This article was first published in the summer of 2019 as part of a 100 part series on the history of BA and its predecessor airlines. You can read the full series in numerical order, by theme or by decade.
British Caledonian Airways, also known as BCAL, was formed in 1971 after the Edwards Committee in 1969 recommended the establishment of a “second force” independent airline to compete against the soon to be merged BEA/BOAC.
The airline was created through the merger of British United Airlines and Caledonian Airways and its hub was based at Gatwick. To give it a head start, the Government transferred route authorities to Central and West Africa and South America from BOAC to BCAL.
“We never forget you have a choice.”
British Caledonian sold itself on the basis that as an independent airline it had to work much harder to win customer loyalty.
This was a time of significant Government intervention and route authorities were allocated by the Government between BA and BCAL.
BA insisted it needed the freedom to compete against international airlines and should not be impeded by losing routes. BCAL fought a very public campaign that further route authorities should be transferred from BA to BCAL. Not only that, BA should transfer its regional operations to other airlines, leave Gatwick to BCAL and operate exclusively from Heathrow.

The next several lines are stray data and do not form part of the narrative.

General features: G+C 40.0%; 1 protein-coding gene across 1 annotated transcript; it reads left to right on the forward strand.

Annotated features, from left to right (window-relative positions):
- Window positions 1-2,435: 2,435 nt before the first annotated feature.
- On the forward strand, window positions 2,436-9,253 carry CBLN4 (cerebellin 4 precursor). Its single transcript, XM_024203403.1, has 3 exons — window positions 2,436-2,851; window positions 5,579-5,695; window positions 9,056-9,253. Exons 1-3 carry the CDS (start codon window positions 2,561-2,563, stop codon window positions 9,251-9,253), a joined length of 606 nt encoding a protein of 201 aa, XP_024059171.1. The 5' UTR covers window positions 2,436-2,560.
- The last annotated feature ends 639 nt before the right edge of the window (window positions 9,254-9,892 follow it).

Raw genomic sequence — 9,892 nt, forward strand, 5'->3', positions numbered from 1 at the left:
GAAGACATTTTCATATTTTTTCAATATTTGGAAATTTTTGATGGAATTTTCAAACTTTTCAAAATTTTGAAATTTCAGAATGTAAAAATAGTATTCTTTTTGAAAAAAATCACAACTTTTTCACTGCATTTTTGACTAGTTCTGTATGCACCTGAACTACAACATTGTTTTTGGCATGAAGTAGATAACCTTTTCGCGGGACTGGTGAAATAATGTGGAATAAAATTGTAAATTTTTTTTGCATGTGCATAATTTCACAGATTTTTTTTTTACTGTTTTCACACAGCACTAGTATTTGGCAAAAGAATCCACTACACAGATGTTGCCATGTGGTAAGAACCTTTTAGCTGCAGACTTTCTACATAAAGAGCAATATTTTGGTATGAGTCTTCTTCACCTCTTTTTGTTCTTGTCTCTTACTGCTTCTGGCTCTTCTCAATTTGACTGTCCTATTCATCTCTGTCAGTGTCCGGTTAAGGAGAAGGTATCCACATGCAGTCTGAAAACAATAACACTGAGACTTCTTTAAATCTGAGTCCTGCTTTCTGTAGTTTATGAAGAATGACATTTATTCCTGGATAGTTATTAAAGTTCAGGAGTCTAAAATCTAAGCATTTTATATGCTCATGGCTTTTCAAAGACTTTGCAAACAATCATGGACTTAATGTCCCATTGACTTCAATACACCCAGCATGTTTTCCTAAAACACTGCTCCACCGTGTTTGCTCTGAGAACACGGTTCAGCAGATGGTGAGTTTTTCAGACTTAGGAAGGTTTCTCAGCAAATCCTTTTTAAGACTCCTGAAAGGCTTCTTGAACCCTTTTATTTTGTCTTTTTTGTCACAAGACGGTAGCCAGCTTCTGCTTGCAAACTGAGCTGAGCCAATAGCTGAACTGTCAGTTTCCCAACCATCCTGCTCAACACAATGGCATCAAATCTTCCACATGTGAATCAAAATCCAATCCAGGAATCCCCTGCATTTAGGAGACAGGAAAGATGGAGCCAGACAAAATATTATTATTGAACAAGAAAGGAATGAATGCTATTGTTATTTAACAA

BCAL did have some success in securing route authorities including notably, much to the annoyance of BA, to Saudi Arabia in 1985.
BCAL did also serve North America. In addition to New York and Los Angeles, it did successfully launch routes to Atlanta, Dallas-Fort Worth and Houston.
Whilst BCAL was well liked by its passengers and it won many awards, so much so that by 1987 it carried 2.5 million passengers a year, financial success was harder to achieve.
Acquisition by British Airways
After an initially unsuccessful bid, a rival bid from SAS Scandinavian Airlines, and an enquiry by the Monopolies & Mergers Commission, British Caledonian was acquired by BA in 1988.
As part the deal, BA acquired a fleet of 8 DC-10, 5 Boeing 747 and 13 One-Eleven-500 aircraft as well a future order for ten Airbus A320 aircraft – the first Airbus aircraft to be acquired by the airline.
The Airbus A320 aircraft transferred to Heathrow shortly after delivery. The 747 and One-Eleven-500 aircraft were soon disposed of, but the DC-10 aircraft stayed at Gatwick well into the late 1990s.
Whilst BA moved quickly to integrate British Caledonian, it did prompt the airline to make a major investment in Gatwick at the newly opened North Terminal and the development of a second London hub. The British Caledonian name was retained as BA’s charter subsidiary British Airtours was rebranded as Caledonian Airways, with a variation of the British Caledonian livery.
Over time, former British Caledonian routes to Africa and Latin America would be transferred to Heathrow. The last remaining former British Caledonian routes to Atlanta, Dallas-Fort Worth and Houston were transferred after the EU-US Open Skies treaty came into effect in 2008.
Whilst British Caledonian the name and livery has long gone you still do occasionally hear the words “We never forget you have a choice” uttered by BA pilots today.